shadows, Faded and pale, yet immortal, of Fannns, the Nymphs, and the Graces) Fair in itself, and yet fairer with human completing creations, Folded in Sabine recesses the valley and villa of Horace."

Let any one compare this for a moment with Longfellow's

" Evangeline," where the lines skip and lop along like a fat rabbit scuttling down a woodland drive, or with the " Bothie's " metrical ineptitudes and prosodic vulgarities, and be will find it difficult to realize that they are the same metre. But no man can write of the " Amours de Voyage" without doing his reverence to the noble piece of metre with which it concludes. The pentameters are as perfect as the hexa-

meters, and yet there is no touch of pedantry in either;-

" So go forth to the world, to the good report and the ev.j.1 I Go, little book! thy tale, is it not evil and good ?

Go, and if strangers revile, pass quietly by without answer. Go, and if curious friends ask of thy rearing and age,

Say, I am flitting about many years from brain unto brain of Feeble and restless youths born to inglorious days :

But,' so finish the word, 4 I was writ in a Roman chamber,

When from Janiculan heights thundered the cannon of France.'" We have left ourselves little space to speak of Kingsley's highly finished " Andromeda." It must not, however, be forgotten, as it is the only other successful poem of any length written in English hexameters. We are, of course, well aware that a certain number of notable examples may be cited in which some scholar has managed to write Latin in English. But for these we care little. What is wanted is an English metre which, though based upon the Latin, has a nature of its own and does not weary us with the sense of imitation. No one thinks of the metrical devices of Greek iambics when he reads "Hamlet" So must it be with English hexameters. Kingsley was not perhaps quite as successful as Clough, but, at any rate, he wrote his hexa- meters like a poet and not like a sloven or a pedant. Here is the deeply moving exordium of his poem-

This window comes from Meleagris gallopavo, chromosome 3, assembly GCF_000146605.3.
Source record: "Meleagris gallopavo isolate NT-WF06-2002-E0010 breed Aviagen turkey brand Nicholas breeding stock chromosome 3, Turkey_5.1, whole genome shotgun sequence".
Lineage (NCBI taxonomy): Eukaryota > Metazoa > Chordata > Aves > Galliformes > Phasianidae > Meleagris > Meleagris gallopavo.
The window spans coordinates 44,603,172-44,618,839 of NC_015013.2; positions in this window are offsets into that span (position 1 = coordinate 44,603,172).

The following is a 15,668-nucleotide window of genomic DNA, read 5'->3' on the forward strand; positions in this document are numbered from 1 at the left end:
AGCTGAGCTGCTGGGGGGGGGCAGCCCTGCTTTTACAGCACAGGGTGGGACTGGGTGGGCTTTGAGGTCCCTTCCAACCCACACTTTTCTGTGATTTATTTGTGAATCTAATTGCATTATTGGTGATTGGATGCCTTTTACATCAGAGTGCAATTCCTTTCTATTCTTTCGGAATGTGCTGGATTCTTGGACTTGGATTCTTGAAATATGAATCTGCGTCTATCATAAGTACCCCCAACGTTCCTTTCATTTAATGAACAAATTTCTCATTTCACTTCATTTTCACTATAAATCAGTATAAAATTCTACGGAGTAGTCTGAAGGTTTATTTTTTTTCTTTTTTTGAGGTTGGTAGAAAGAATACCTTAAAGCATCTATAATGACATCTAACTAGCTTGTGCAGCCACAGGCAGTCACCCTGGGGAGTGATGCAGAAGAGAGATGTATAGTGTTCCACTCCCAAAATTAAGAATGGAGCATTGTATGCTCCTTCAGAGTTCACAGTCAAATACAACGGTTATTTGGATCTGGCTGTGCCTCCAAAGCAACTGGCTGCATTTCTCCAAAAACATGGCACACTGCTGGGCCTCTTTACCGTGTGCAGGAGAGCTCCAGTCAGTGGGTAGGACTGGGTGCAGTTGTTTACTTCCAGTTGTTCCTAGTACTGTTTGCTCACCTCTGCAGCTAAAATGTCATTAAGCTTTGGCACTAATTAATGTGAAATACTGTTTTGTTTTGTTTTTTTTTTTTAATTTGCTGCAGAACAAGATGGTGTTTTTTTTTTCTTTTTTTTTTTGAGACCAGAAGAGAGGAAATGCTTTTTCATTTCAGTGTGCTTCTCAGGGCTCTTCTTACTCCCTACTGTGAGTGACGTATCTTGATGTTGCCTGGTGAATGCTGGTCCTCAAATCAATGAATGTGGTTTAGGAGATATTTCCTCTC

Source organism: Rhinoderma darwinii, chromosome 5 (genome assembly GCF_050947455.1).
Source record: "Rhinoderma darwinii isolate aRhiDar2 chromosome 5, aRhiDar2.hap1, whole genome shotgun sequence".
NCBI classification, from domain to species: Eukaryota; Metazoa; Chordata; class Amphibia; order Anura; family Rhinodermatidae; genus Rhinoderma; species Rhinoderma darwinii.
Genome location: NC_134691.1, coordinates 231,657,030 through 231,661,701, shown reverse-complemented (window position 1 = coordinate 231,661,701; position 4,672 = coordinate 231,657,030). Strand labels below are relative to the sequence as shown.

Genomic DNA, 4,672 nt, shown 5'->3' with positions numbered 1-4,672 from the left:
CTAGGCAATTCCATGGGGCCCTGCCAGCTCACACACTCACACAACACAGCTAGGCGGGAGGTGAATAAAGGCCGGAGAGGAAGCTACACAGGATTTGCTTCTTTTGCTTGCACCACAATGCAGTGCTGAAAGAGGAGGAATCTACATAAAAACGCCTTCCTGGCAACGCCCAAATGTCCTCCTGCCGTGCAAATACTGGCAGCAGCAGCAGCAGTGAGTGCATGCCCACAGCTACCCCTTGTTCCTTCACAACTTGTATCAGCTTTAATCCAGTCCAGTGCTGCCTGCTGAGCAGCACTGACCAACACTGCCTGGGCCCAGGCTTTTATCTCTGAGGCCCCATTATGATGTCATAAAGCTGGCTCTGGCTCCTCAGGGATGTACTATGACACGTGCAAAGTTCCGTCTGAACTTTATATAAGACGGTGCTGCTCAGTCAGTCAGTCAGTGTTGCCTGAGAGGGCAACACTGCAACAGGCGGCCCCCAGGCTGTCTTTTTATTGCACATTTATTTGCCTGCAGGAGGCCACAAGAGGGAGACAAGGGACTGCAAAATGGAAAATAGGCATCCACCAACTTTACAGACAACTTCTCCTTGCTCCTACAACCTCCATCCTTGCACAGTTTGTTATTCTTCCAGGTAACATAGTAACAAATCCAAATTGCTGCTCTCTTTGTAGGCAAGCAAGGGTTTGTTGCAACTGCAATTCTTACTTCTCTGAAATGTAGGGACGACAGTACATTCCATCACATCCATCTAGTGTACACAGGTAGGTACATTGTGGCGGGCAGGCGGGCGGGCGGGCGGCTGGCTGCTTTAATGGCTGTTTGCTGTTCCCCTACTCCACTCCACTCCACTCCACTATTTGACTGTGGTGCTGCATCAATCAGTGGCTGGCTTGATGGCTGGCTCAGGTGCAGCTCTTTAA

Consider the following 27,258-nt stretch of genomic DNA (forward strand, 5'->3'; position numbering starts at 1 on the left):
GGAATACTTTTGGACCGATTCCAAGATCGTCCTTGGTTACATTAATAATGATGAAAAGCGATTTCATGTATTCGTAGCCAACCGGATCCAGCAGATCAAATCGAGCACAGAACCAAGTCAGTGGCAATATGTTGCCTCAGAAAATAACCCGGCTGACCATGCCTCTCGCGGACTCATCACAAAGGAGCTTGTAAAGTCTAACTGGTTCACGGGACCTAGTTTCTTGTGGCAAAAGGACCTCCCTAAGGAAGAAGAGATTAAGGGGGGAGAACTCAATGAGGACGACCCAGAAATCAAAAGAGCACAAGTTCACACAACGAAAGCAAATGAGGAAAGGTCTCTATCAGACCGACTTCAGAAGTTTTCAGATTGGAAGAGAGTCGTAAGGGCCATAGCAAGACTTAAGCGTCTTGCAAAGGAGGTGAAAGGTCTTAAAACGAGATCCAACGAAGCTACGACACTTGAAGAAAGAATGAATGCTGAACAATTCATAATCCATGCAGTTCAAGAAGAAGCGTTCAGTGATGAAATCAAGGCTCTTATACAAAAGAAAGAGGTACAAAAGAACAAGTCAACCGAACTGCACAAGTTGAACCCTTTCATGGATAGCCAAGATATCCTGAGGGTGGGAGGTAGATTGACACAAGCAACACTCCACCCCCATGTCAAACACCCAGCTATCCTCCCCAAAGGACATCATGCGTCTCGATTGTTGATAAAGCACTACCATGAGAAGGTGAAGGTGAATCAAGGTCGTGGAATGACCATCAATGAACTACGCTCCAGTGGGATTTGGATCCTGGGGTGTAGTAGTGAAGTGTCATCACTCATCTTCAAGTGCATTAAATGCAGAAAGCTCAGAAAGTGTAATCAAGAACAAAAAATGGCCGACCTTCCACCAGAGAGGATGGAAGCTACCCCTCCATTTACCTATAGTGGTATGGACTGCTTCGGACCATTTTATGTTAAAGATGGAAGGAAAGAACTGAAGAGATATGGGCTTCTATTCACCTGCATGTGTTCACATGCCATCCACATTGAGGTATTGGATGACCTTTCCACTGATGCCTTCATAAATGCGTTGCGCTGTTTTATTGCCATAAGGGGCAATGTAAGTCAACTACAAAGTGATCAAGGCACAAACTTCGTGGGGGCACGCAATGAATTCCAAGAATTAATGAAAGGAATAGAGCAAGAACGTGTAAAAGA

" Over the sea, past Crete, on the Syrian shore to the southward, Dwells in the well-tilled lowland a dark-haired Ethiop people, Skilful with needle and loom, and the arts of the dyer and


Skilful, but feeble of heart; for they know not the lords of Olympus, Lovers of men ; neither broad-browed Zeus, nor Pallas Athene, Teacher of wisdom to heroes, bestower of might in the battle ; Share not the cunning of Hermes, nor list to the songs of Apollo. Fearing the stars of the sky, and the roll of the blue salt water, Fearing all things that have life in the womb of the seas and